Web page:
Now, when all of the sheets are installed, you can fill the joints with thin-set. This will ensure that the tile lays properly and you have a completely flat surface to work with. It’s important that all of the seams are completely flat.
How To Install Drywall
Installing drywall is easy. But if you do it wrong, you risk making the next step very difficult. It’s crucial that you measure your walls very precisely because drywall is usually used as a wallcovering that will be visible.
Unlike cement board, it won’t be covered by tile. So mistakes are obvious. So measure your area and start cutting boards with a utility knife. A good score can do most of the work for you. Then you bend and slice.
After the boards are cut, you can pretty much install them like the drywall. Don’t let the screws sink in this time, you want the surface to be flush. When the drywall is up, you can start mudding the joints.
Mud all joints and screws, remembering to tape all areas with seams. Then, decide what kind of wall texture you want and get to work creating your masterpiece! This is the most difficult yet fun step.
Types Of Tile Backers
While cement board is the primary type of tile backer, there are other backers as well. Some are used because of their price, others for their quality. These are the most common types of tile backers used in construction.
Mortar is a classic tile backer that can be applied over a good base and subfloor. This generally includes a metal lath as well. Then, a type of cement is mixed to create a thick paste that is spread over the surface.
This is much more difficult to use than cement board and is more traditional than modern as backer board has replaced it almost entirely. But if you have uneven floors or sloping floors, it may be necessary to level them.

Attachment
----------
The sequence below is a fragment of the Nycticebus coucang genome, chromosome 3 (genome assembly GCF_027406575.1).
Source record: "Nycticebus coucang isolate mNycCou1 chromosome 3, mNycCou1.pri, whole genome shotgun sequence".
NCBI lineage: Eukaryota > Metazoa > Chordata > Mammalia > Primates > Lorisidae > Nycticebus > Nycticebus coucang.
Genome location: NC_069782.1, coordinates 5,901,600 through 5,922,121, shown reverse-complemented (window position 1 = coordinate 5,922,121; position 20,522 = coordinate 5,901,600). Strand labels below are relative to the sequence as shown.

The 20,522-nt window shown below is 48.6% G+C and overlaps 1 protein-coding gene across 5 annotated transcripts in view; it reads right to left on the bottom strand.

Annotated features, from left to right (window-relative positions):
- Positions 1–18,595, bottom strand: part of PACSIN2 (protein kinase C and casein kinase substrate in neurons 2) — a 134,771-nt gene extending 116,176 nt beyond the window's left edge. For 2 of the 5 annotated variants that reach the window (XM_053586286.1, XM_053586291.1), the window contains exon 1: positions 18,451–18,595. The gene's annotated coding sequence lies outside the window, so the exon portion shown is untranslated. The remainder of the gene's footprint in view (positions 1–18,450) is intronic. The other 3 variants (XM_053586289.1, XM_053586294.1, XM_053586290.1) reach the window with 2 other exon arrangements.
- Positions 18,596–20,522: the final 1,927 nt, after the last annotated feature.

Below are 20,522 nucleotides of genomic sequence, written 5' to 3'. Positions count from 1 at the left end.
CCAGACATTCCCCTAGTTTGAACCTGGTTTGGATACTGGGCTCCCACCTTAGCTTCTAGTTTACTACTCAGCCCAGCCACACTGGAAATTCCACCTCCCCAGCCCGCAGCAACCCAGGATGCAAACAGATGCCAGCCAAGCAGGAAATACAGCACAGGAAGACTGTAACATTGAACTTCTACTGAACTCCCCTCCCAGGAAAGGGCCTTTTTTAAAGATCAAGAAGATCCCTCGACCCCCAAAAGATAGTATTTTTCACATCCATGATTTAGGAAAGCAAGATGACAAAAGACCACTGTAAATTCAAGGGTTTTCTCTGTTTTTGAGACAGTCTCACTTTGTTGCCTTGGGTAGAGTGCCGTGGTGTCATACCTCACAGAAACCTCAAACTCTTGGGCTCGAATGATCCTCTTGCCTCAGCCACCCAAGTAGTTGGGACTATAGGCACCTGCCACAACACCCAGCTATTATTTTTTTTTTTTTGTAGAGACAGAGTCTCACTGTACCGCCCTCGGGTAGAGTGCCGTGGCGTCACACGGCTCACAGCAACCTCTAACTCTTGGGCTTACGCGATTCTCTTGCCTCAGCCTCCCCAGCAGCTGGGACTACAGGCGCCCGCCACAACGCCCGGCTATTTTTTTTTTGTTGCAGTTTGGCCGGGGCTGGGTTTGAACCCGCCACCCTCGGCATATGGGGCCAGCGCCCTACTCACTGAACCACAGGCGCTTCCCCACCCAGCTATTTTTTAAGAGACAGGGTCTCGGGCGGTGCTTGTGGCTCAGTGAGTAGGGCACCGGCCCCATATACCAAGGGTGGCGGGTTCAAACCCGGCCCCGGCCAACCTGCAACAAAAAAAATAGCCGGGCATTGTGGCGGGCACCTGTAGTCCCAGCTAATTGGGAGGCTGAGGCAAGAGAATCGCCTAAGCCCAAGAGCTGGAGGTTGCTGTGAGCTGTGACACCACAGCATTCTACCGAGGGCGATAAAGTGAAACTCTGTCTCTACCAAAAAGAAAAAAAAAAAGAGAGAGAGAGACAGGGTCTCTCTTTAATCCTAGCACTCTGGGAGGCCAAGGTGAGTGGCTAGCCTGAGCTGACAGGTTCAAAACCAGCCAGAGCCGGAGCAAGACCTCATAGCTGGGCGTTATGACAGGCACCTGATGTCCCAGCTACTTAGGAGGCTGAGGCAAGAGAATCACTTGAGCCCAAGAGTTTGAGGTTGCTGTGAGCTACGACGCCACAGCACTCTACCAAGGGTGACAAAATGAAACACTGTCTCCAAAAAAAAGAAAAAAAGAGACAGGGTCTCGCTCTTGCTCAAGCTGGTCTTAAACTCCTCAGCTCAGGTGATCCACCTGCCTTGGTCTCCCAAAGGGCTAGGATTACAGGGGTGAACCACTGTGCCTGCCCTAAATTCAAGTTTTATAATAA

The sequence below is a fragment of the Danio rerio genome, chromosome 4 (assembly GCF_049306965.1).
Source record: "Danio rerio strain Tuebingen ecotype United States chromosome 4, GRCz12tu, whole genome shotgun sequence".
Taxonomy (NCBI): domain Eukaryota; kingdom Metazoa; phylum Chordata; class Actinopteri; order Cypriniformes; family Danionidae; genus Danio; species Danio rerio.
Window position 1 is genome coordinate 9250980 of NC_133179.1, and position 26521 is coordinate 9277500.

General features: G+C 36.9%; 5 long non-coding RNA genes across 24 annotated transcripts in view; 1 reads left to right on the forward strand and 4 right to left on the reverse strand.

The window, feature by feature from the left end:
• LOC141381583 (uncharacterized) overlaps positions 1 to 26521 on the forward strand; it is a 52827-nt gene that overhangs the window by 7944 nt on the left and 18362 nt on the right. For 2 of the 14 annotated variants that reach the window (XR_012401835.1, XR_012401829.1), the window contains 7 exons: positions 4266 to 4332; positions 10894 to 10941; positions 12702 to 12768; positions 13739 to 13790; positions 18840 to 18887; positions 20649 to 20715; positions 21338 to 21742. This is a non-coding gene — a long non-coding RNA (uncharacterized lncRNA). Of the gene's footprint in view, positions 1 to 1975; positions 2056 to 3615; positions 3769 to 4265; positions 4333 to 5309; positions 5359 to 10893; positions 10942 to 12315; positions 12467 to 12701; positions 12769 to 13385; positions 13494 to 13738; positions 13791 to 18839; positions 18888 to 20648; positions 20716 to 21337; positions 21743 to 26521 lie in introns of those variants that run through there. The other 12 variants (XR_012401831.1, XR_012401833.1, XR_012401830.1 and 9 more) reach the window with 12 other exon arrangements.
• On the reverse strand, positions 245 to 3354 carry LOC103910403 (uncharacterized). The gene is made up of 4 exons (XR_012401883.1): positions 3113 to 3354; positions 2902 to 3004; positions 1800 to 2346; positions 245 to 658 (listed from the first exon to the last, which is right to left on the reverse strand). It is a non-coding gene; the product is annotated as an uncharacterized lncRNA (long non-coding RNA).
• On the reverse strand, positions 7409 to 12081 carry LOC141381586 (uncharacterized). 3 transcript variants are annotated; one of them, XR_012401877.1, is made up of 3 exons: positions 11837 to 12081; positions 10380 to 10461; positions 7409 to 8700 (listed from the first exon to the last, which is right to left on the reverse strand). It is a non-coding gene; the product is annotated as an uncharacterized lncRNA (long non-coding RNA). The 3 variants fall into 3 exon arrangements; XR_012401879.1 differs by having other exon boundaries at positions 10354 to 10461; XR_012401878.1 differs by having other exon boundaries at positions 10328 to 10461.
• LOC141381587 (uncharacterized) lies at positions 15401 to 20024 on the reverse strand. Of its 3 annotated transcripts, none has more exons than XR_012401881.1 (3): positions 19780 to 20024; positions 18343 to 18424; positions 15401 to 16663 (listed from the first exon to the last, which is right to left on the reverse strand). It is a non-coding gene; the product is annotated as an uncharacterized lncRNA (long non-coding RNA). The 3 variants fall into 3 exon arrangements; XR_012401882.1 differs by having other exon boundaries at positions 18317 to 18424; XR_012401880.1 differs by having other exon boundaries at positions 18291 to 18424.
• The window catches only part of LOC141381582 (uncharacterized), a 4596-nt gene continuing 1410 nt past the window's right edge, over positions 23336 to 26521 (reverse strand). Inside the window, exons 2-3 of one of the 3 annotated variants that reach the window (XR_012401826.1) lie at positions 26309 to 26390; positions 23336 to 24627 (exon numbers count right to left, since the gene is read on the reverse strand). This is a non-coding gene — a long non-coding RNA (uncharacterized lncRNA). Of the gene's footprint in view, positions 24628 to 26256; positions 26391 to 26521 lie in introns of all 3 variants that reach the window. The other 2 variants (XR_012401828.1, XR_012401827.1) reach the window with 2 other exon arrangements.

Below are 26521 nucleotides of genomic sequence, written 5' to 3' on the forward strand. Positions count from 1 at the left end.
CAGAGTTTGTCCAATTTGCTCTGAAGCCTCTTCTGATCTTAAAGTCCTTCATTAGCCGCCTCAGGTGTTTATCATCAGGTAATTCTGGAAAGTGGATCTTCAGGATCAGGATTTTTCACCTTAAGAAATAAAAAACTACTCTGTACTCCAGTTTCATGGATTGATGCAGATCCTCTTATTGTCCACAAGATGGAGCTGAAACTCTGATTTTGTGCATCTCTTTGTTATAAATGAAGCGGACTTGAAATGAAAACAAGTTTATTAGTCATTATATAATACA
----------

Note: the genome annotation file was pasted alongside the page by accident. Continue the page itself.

This is another type of mortar that is easier to use than thicker mortar. Plus, it works well with uneven floors too. You use a metal lath and underlayment but you also mix the mortar thin so that it is soupy.
This way, it levels itself out and you don’t need to spread it. Since it is thin, it will harden quite fast so you won’t be able to change anything. So plan it out and pour carefully, starting in one corner.
There’s nothing wrong with foam board for tile backer. It’s very lightweight but is the same size as cement board. It’s also easy to cut, cheap, and waterproof. The only downside is that it’s not as strong as cement board and requires great care.
But if you’re tiling a large area alone, then it makes light work of your job. It’s very difficult to use cement board or mortar even alone. So foam is the perfect solution to solo jobs and you shouldn’t be afraid to use it if you have to.
Some people choose to lay their tile directly onto plywood. This isn’t ideal because plywood isn’t waterproof and will mold if exposed to moisture. It also can warp in certain temperatures which will break the tile.
But for small projects, you may be able to use it if it has a waterproof seal. But this is not recommended for kitchens or bathrooms because plywood is susceptible to mold which can harm you if exposed.
Once upon a time, green board or gypsum board, was used for a tile backer. While it is still used on occasion today, it isn’t the ideal material for a tile backer. But there is another option made of gypsum that is recommended.
It’s called glass mat gypsum and it is great for a tile backer. It is cheap, light, easy to use, and easy to find. Though not as popular as cement board, it’s definitely one to look into for larger projects.
Finally, cement board! This is the number one choice for most contractors. If you have an experienced team on hand there isn’t a much better option when you consider everything. Cement board is the perfect tile backer.
Now, this doesn’t mean you should get cement board without even thinking about the other options. But it is the first one you should look into. If unsure, you can always hire a professional to do your project in the best way possible!